Crime Trackers: Marana man threatened, harassed by former co-wor - KVOA | KVOA.com | Tucson, Arizona

Crime Trackers: Marana man threatened, harassed by former co-worker

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A man in Marana said he has been getting threats from a former co-worker.

Steven Serling has called police numerous times, but it has not stopped.

In a Marana Police Department report from April, the person reporting told police they received a disturbing text message from a family member about killing his father and a former co-worker. The individual's name will not be released due to HIPAA laws.

“When he has his little episodes, he really goes off and its dangerous," Serling said. "It's dangerous."

Serling was one of the targets. The report also said, when police contacted the father, he told them he was “concerned about their safety due to his son's mental illness and his access to weapons."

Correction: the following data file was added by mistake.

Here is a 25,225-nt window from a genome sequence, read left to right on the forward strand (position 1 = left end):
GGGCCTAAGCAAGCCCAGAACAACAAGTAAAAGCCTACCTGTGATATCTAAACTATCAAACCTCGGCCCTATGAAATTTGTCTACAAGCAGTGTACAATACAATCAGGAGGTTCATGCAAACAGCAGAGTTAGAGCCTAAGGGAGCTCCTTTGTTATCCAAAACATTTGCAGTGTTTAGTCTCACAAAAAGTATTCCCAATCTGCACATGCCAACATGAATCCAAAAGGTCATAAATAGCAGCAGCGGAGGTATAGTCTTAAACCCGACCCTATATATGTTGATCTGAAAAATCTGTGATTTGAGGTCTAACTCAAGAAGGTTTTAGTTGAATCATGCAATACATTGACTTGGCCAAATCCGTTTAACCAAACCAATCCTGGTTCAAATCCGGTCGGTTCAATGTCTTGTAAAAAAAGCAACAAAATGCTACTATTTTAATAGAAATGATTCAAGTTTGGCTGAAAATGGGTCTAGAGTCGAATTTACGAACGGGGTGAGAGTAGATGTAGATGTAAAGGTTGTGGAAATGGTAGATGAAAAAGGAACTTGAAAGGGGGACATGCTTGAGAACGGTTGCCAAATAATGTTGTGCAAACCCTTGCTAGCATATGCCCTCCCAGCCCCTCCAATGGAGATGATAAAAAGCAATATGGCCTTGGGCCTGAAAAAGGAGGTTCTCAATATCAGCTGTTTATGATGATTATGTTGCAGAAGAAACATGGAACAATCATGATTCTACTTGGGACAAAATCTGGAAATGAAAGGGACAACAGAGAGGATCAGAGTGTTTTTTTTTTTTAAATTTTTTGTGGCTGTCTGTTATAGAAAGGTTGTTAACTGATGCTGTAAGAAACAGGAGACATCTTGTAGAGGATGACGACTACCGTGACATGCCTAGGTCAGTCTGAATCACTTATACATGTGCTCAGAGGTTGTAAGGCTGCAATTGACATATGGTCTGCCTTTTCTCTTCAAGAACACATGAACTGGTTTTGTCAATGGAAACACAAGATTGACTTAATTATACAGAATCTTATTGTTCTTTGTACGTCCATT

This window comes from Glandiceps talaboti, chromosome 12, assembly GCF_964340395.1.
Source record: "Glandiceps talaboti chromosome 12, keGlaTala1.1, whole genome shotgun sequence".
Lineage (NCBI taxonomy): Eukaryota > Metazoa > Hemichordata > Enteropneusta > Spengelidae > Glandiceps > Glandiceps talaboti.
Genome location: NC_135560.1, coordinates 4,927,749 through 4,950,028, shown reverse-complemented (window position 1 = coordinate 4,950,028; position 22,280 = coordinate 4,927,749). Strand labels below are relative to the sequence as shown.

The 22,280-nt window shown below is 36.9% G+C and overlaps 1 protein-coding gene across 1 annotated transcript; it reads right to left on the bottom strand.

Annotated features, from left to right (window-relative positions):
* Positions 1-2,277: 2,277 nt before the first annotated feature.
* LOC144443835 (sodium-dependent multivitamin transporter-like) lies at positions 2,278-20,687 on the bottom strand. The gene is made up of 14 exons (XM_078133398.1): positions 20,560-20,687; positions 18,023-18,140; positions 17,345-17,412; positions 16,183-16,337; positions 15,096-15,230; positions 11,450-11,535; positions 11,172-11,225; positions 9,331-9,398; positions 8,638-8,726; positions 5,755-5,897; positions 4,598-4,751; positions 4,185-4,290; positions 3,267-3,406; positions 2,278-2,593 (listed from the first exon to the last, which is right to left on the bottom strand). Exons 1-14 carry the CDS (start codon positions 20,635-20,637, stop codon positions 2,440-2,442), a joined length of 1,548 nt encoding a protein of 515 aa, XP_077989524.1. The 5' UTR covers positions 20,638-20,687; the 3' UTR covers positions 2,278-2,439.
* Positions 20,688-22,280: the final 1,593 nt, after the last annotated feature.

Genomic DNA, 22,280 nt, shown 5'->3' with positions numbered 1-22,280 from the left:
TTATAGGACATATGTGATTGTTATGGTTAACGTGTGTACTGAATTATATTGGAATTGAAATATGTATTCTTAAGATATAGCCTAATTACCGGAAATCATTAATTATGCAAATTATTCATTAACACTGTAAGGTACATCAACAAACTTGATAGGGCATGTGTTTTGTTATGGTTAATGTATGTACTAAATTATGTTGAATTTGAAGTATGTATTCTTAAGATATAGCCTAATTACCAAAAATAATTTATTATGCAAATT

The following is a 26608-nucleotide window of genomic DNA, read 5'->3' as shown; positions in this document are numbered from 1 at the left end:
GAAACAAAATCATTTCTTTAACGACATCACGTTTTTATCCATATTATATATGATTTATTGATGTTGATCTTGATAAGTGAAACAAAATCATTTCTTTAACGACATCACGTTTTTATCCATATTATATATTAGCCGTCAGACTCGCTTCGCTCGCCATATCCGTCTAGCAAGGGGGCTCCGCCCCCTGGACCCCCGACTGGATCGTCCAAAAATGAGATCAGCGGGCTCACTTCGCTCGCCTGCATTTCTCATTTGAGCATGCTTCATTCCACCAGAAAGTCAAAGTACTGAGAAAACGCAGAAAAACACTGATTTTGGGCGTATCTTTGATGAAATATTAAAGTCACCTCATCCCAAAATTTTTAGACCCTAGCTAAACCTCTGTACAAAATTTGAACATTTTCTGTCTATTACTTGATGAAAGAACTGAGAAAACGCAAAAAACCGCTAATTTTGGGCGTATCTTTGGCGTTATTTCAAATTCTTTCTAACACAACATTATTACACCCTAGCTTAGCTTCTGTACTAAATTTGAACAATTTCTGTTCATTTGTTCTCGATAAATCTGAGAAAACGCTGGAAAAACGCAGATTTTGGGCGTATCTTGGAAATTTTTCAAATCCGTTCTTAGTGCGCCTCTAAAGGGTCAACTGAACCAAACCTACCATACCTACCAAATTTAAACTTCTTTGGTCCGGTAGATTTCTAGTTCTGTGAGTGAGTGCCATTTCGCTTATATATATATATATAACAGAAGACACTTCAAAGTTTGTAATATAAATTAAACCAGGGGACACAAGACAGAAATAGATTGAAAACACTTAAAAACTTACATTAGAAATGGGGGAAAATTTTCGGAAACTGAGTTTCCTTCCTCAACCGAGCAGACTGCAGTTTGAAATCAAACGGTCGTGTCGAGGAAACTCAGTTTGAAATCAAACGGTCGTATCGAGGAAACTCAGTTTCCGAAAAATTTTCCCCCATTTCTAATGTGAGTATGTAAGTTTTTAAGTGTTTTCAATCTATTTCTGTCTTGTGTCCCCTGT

He also told officers his son "should be considered armed and dangerous."

The report added the individual "stopped taking his prescribed medications around the first of the year, stating he was tired of feeling like a 'zombie'."

It also said "he is mentally unstable, hostile and has displayed erratic behavior while off his medications."

The report concluded that the individual “was court ordered to complete a psychiatric evaluation in reference to a PCSO case."

There were nearly 100 emails, and bizarre, rambling voice mails.

Serling has a mountain of paperwork documenting the threats. He also has two orders of protection.

The harassment continued. A few weeks ago, he found some bullets in his mailbox. He did not think much about it. On Tuesday, he received an email of a picture of a gun, handcuffs and drug paraphernalia.

He filed another police report.

“When he goes off with the gun or if he has the gun with him and he goes off, you can listen to the cellphone,” said Serling.

A Pima County Sheriff's Department official said they have no way of proving who the weapon belongs too. The email came from another name.

Due to health privacy laws, the status of the individual cannot be revealed, but he was taken to a local hospital for treatment. He was court ordered to receive treatment for one year, with the opportunity to appeal every 60 days.

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